Image: Mirko Thiessen
This is shirt-sleeve weather, a day to increase still more the contrast between your forearms and the band of pale skin under the watch-strap, the sort of day when the lubricant loosens in the focusing barrel of your binoculars. The blueness of the sky has been taken up by the air itself. Each detail of the scene appears almost supernaturally clear and sharply defined, given somehow an even greater clarity by the fresh breeze hissing in the leaves of the lakeside alders.
Summer is officially less than a week old, but for some among us autumn is already here. The return migration of the lapwings is nearing its height. During the next two or three months many thousands will pass through the district, slowly making for their winter quarters in the south and west.
Lapwings are birds of the plover family, quite large, seeming black and white at a distance, with wispy crests and characteristically rounded wingtips. They breed in open places, especially on farmland, and can be seen in spring performing spectacular aerobatic display-flights, twisting and tumbling, keeping up a barrage of wheezing cries: frenzied variations on the ordinary note of pee-wit from which the lapwing gets its other common name.
Our breeding birds may winter as far away as Spain, while others visit us in winter from the continent. The movements are quite complex and difficult to decipher on the ground, but computer analysis helps us to make sense of the records. The autumn migration is leisurely and large – leisurely because the urge to find a territory and mate is no longer present, and large because of the presence of the young of the year.
The period between the spring and autumn peaks is slightly less than five months. One of these months is spent reaching the breeding area, and another in returning. The intervening time is taken up in rearing the young.
More interesting are the figures for record size. The average clutch size in the lapwing is four, and mortality among the young is about fifty per cent, so that, for every two lapwings passing north in spring, roughly four can be expected to pass south in autumn. The computer shows that the autumn migration is indeed virtually twice the size of the spring one, although the picture is complicated by the presence of non-breeding birds and the early arrival of winter visitors.
Migrating lapwings bring with them a sense of adventure, of viatic excitement, and, in the autumn at least, give an overwhelming impression of lassitude. For the adults, the great labour is over for another season. For the young, the vastness of their trek is just becoming apparent. They are like an army in retreat.
In this area, the valley of the Colne is the lapwings’ chief highway. Loose-winged, shabby and moulting, they pitch in straggling flocks, breaking for food and rest in traditional places where they know they have a chance of remaining undisturbed.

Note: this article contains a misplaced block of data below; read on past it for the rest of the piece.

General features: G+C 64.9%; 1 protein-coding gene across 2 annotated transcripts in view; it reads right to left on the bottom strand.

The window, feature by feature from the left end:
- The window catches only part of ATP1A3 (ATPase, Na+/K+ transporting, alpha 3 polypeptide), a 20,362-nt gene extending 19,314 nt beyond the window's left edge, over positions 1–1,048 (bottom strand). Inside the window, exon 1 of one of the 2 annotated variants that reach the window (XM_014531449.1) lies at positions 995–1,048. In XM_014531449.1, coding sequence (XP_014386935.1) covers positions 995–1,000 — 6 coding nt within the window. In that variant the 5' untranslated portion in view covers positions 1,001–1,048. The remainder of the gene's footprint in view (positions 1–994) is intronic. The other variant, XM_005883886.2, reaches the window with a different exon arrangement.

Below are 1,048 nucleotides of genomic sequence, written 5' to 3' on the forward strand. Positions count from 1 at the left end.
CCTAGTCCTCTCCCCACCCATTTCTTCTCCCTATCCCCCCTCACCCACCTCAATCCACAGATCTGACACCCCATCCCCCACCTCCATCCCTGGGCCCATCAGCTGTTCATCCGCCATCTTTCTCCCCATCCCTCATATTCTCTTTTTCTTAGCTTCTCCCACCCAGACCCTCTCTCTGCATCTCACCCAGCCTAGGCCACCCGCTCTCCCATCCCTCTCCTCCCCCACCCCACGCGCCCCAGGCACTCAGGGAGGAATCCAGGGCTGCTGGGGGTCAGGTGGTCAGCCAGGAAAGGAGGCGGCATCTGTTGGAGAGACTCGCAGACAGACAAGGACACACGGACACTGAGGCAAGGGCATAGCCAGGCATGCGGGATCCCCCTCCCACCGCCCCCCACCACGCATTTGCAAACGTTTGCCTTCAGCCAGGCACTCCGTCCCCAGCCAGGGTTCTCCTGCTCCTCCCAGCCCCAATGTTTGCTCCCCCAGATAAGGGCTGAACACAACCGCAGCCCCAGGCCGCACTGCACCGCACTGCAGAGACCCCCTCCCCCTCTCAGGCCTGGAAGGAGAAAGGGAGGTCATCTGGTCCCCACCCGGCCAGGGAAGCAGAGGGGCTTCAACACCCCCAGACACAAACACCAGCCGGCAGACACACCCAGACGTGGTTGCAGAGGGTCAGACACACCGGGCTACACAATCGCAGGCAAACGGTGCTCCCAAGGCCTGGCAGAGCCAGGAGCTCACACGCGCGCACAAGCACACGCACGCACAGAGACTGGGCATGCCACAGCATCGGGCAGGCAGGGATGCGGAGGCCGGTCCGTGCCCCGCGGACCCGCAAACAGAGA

There are about a dozen favoured sanctuaries along the valley. Later in the season, large numbers will congregate on the stubble by the main road, within yards of the traffic. Against the sun they are hardly visible: not one driver in a hundred knows they are there.
At this time, though, the birds prefer to keep even closer to water. On the sloping pastures near Hampermill, hidden among the gravel strands and islands at Stocker’s Lake, on the wide lawns at the Maple Cross sewage works, or here beside the glittering water of Moorhall Gravel Pit, they doze with heads on backs, preen, or pick desultorily at a spider, worm, or insect in the turf.
A hundred yards or more of water lie between you and the birds. Seated on the grassy bank of the causeway between Moorhall and the much larger Broadwater at your back, you are studying the flock and trying to count the number of adult and juvenile birds.
There is a class of bird-watchers, called “twitchers”, who seek only to add sightings of rare species to their checklists; ornithology is not a matter of train-spotting, although every bird-watcher is pleased and excited if something unusual comes his way. No: it is a matter of coming to know the birds and their places with an intimacy which allows you to share, if only slightly, in their lives. To know where these lapwings are from and what they are doing here is a pleasure a hundred times more rewarding than adding yet another name to a list.
There is a complacent satisfaction too to be had from living in the same district for a long period of time. Only in this way can you experience the subtler pleasures of bird-watching – such as a true appreciation of this June afternoon at the gravel pits when compared with all the cold, damp, or blustery days of the winter.
The lapwings are spread out along the ragwort-dotted pasture, among a grazing flock of Canada and grey lag geese. Those not feeding look numb with fatigue, torn between the urge to rest and the urge to travel on.
From here their upperparts do not seem black at all, but a bronzy brown. The edges of the wing feathers especially are paler, almost cream-coloured, where they are abraded and worn.
The birds are almost all facing north-east, into the breeze, but, since many of them are feeding and the geese are also moving about, an accurate count as yet has been impossible.
And now it is too late. Two trespassing boys have just ducked through the barbed wire fence. The flock takes wing: black and white now, in wavering formation, there are still too many to count. Perhaps a hundred and twenty.
They turn west, rising against the trees. By now they are above the main road, above the glass and metal and the roar of the traffic, and, with a few scarce, reedy cries of joy, are beyond the old Denham film studios and again on their way south.